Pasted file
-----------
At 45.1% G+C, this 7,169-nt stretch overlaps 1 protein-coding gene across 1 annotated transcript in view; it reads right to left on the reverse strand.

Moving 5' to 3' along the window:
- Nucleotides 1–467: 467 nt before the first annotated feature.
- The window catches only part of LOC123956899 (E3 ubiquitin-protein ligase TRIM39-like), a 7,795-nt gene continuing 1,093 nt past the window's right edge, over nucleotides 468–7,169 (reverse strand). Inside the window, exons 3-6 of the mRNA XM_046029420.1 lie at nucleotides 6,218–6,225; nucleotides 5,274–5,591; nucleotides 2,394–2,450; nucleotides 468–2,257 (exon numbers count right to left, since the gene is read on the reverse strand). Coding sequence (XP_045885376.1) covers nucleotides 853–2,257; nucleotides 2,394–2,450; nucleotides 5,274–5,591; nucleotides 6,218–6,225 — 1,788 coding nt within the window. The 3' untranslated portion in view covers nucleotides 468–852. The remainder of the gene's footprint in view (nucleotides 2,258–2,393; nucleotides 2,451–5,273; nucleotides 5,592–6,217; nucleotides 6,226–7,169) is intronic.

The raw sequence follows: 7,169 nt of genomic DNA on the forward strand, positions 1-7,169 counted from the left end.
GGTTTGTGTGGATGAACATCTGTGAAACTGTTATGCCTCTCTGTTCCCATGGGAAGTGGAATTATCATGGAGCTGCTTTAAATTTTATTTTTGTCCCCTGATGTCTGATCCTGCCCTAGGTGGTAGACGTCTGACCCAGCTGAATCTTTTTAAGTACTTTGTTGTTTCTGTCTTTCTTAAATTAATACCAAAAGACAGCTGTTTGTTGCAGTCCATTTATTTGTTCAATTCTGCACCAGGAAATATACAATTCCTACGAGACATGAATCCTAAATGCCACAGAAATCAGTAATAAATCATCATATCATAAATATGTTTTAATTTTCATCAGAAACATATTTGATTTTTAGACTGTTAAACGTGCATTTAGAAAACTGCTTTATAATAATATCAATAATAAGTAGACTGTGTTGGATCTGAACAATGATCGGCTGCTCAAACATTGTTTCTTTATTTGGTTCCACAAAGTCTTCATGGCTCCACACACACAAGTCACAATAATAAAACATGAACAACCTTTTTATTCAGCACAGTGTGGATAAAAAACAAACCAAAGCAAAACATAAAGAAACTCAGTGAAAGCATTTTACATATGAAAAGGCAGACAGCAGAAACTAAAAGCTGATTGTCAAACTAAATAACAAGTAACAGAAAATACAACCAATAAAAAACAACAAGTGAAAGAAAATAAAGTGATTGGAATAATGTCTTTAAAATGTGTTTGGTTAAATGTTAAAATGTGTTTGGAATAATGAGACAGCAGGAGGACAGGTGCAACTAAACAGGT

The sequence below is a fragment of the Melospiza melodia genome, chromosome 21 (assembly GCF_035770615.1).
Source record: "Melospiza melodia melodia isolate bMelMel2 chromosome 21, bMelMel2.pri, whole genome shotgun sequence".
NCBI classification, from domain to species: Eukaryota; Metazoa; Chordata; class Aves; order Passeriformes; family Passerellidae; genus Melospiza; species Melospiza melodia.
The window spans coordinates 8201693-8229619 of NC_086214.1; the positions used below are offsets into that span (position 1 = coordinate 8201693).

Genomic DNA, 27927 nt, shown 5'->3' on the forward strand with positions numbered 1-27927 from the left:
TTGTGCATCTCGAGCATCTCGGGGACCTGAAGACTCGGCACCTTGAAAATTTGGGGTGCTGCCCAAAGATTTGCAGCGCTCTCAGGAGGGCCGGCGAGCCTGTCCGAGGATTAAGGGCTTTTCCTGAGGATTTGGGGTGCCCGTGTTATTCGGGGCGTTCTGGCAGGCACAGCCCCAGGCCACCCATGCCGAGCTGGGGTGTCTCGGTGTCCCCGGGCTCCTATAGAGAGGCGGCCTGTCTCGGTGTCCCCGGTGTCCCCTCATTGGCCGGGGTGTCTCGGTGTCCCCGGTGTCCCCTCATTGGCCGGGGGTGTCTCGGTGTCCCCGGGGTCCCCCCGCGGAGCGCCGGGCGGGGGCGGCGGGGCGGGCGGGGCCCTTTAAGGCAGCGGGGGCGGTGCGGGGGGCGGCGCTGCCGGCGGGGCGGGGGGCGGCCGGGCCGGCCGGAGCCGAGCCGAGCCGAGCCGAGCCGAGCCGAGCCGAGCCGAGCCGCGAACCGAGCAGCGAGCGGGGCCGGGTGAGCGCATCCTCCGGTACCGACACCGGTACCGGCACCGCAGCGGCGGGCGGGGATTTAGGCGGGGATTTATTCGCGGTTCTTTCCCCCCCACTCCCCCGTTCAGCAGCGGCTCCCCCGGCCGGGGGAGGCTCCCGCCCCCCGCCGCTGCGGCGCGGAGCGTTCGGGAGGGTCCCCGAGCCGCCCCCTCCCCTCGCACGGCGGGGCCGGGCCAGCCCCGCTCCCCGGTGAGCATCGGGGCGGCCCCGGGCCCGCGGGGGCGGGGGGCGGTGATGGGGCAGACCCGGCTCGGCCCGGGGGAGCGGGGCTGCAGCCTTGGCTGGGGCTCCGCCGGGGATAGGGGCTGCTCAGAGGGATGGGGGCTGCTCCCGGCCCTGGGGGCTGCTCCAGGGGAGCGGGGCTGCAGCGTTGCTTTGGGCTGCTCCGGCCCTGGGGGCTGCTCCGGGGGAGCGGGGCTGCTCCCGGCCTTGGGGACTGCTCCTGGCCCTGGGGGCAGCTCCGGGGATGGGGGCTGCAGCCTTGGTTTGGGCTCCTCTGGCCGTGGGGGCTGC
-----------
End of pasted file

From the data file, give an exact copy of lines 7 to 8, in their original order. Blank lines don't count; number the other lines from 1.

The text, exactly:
The sequence below is a fragment of the Melospiza melodia genome, chromosome 21 (assembly GCF_035770615.1).
Source record: "Melospiza melodia melodia isolate bMelMel2 chromosome 21, bMelMel2.pri, whole genome shotgun sequence".